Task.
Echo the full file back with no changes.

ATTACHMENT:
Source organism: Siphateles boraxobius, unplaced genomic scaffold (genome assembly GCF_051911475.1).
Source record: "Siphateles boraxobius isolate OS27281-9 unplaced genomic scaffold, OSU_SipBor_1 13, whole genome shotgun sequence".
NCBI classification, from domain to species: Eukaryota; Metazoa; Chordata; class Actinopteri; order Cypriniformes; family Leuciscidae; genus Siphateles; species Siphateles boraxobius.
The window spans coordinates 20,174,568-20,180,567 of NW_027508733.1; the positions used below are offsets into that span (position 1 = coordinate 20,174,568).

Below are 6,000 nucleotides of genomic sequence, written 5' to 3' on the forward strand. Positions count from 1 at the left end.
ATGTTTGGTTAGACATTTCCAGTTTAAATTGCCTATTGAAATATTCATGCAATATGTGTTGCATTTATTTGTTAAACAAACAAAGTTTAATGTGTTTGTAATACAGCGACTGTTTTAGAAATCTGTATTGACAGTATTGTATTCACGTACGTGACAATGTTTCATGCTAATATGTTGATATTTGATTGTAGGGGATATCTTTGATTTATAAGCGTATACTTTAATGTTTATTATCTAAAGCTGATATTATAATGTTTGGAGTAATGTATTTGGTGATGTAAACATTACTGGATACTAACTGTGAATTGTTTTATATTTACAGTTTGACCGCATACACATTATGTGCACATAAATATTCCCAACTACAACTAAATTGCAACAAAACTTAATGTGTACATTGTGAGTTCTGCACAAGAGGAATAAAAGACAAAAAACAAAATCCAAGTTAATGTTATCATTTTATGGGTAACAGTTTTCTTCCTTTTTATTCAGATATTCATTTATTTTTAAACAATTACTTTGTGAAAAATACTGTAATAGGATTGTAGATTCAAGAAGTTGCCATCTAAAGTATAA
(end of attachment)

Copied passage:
Source organism: Siphateles boraxobius, unplaced genomic scaffold (genome assembly GCF_051911475.1).
Source record: "Siphateles boraxobius isolate OS27281-9 unplaced genomic scaffold, OSU_SipBor_1 13, whole genome shotgun sequence".
NCBI classification, from domain to species: Eukaryota; Metazoa; Chordata; class Actinopteri; order Cypriniformes; family Leuciscidae; genus Siphateles; species Siphateles boraxobius.
The window spans coordinates 20,174,568-20,180,567 of NW_027508733.1; the positions used below are offsets into that span (position 1 = coordinate 20,174,568).

Below are 6,000 nucleotides of genomic sequence, written 5' to 3' on the forward strand. Positions count from 1 at the left end.
ATGTTTGGTTAGACATTTCCAGTTTAAATTGCCTATTGAAATATTCATGCAATATGTGTTGCATTTATTTGTTAAACAAACAAAGTTTAATGTGTTTGTAATACAGCGACTGTTTTAGAAATCTGTATTGACAGTATTGTATTCACGTACGTGACAATGTTTCATGCTAATATGTTGATATTTGATTGTAGGGGATATCTTTGATTTATAAGCGTATACTTTAATGTTTATTATCTAAAGCTGATATTATAATGTTTGGAGTAATGTATTTGGTGATGTAAACATTACTGGATACTAACTGTGAATTGTTTTATATTTACAGTTTGACCGCATACACATTATGTGCACATAAATATTCCCAACTACAACTAAATTGCAACAAAACTTAATGTGTACATTGTGAGTTCTGCACAAGAGGAATAAAAGACAAAAAACAAAATCCAAGTTAATGTTATCATTTTATGGGTAACAGTTTTCTTCCTTTTTATTCAGATATTCATTTATTTTTAAACAATTACTTTGTGAAAAATACTGTAATAGGATTGTAGATTCAAGAAGTTGCCATCTAAAGTATAA